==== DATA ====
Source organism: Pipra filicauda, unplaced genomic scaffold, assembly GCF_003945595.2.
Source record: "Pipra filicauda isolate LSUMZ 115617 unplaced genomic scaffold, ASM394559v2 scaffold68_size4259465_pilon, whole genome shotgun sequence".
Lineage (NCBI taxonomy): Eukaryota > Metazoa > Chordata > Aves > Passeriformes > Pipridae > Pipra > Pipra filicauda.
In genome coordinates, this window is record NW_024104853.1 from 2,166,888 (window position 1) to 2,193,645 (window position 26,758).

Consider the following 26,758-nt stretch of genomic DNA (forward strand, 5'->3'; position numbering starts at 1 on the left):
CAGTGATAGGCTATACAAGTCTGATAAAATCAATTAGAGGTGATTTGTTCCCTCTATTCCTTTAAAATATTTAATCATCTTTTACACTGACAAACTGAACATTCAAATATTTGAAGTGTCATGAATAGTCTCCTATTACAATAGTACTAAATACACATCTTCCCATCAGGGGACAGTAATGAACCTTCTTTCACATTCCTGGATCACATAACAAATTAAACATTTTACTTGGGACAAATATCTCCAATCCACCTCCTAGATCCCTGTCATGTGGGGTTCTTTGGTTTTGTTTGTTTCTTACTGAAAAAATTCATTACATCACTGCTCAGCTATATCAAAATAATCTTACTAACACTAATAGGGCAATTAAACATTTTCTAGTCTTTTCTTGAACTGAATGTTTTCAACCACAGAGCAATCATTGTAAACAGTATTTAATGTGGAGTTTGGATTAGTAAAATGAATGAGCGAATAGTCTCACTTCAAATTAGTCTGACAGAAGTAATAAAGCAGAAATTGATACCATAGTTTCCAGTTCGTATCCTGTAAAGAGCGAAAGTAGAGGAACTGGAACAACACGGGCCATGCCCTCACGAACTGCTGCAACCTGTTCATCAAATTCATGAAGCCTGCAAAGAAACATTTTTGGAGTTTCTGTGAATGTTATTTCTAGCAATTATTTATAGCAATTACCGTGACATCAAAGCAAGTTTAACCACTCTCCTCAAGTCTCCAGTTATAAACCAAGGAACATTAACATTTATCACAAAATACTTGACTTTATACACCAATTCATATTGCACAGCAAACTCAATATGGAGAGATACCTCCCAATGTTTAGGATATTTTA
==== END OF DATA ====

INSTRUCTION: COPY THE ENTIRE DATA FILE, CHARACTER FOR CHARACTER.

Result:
Source organism: Pipra filicauda, unplaced genomic scaffold, assembly GCF_003945595.2.
Source record: "Pipra filicauda isolate LSUMZ 115617 unplaced genomic scaffold, ASM394559v2 scaffold68_size4259465_pilon, whole genome shotgun sequence".
Lineage (NCBI taxonomy): Eukaryota > Metazoa > Chordata > Aves > Passeriformes > Pipridae > Pipra > Pipra filicauda.
In genome coordinates, this window is record NW_024104853.1 from 2,166,888 (window position 1) to 2,193,645 (window position 26,758).

Consider the following 26,758-nt stretch of genomic DNA (forward strand, 5'->3'; position numbering starts at 1 on the left):
CAGTGATAGGCTATACAAGTCTGATAAAATCAATTAGAGGTGATTTGTTCCCTCTATTCCTTTAAAATATTTAATCATCTTTTACACTGACAAACTGAACATTCAAATATTTGAAGTGTCATGAATAGTCTCCTATTACAATAGTACTAAATACACATCTTCCCATCAGGGGACAGTAATGAACCTTCTTTCACATTCCTGGATCACATAACAAATTAAACATTTTACTTGGGACAAATATCTCCAATCCACCTCCTAGATCCCTGTCATGTGGGGTTCTTTGGTTTTGTTTGTTTCTTACTGAAAAAATTCATTACATCACTGCTCAGCTATATCAAAATAATCTTACTAACACTAATAGGGCAATTAAACATTTTCTAGTCTTTTCTTGAACTGAATGTTTTCAACCACAGAGCAATCATTGTAAACAGTATTTAATGTGGAGTTTGGATTAGTAAAATGAATGAGCGAATAGTCTCACTTCAAATTAGTCTGACAGAAGTAATAAAGCAGAAATTGATACCATAGTTTCCAGTTCGTATCCTGTAAAGAGCGAAAGTAGAGGAACTGGAACAACACGGGCCATGCCCTCACGAACTGCTGCAACCTGTTCATCAAATTCATGAAGCCTGCAAAGAAACATTTTTGGAGTTTCTGTGAATGTTATTTCTAGCAATTATTTATAGCAATTACCGTGACATCAAAGCAAGTTTAACCACTCTCCTCAAGTCTCCAGTTATAAACCAAGGAACATTAACATTTATCACAAAATACTTGACTTTATACACCAATTCATATTGCACAGCAAACTCAATATGGAGAGATACCTCCCAATGTTTAGGATATTTTA